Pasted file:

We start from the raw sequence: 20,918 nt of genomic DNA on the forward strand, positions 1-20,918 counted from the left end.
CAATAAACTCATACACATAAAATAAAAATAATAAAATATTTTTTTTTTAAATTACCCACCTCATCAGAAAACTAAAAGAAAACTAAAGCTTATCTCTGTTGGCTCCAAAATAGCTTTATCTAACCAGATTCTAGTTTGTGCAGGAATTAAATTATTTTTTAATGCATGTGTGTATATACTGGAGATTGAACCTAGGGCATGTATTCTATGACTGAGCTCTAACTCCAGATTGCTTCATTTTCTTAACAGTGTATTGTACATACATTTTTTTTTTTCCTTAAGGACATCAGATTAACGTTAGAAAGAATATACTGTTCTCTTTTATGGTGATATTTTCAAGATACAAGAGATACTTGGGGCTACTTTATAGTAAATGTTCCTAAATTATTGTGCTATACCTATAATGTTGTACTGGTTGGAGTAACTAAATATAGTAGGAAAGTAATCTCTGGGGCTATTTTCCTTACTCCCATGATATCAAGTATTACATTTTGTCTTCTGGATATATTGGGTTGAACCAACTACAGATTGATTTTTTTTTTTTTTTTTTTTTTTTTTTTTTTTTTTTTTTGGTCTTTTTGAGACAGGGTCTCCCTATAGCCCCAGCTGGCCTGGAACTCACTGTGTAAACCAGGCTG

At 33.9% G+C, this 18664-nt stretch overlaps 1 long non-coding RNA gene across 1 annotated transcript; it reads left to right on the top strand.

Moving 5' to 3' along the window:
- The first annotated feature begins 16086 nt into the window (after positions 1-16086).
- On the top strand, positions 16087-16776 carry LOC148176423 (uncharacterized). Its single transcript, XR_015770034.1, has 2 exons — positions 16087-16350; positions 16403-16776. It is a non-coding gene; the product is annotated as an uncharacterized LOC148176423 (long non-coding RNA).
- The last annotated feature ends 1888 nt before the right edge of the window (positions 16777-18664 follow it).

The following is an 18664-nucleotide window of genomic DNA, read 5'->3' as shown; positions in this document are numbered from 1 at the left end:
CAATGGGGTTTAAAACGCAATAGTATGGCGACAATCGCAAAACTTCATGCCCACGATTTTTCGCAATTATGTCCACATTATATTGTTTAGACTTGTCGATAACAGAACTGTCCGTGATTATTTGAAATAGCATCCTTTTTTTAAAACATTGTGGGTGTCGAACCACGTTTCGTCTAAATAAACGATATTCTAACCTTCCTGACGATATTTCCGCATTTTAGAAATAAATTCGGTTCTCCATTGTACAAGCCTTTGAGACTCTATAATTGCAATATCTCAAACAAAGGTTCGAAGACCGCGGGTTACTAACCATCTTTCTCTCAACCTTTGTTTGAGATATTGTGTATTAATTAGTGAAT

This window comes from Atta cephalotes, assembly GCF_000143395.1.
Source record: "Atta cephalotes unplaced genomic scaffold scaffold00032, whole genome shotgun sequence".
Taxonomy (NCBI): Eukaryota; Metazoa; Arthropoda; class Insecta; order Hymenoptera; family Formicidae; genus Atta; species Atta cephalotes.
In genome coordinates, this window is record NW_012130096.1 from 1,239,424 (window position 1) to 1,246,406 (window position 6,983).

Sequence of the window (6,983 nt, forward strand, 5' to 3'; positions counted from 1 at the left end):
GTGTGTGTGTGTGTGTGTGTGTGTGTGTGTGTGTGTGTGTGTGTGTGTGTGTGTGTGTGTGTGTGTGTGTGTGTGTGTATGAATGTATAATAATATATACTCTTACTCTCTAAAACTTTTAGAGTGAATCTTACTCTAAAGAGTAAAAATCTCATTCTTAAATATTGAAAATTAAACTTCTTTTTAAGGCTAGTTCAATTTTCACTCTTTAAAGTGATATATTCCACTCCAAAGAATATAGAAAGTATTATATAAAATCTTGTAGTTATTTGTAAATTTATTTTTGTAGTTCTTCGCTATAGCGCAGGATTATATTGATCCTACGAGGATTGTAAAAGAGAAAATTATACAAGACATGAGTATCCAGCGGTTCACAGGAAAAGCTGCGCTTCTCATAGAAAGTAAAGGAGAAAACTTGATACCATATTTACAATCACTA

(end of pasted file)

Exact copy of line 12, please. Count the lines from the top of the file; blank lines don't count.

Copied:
Taxonomy (NCBI): Eukaryota; Metazoa; Arthropoda; class Insecta; order Hymenoptera; family Formicidae; genus Atta; species Atta cephalotes.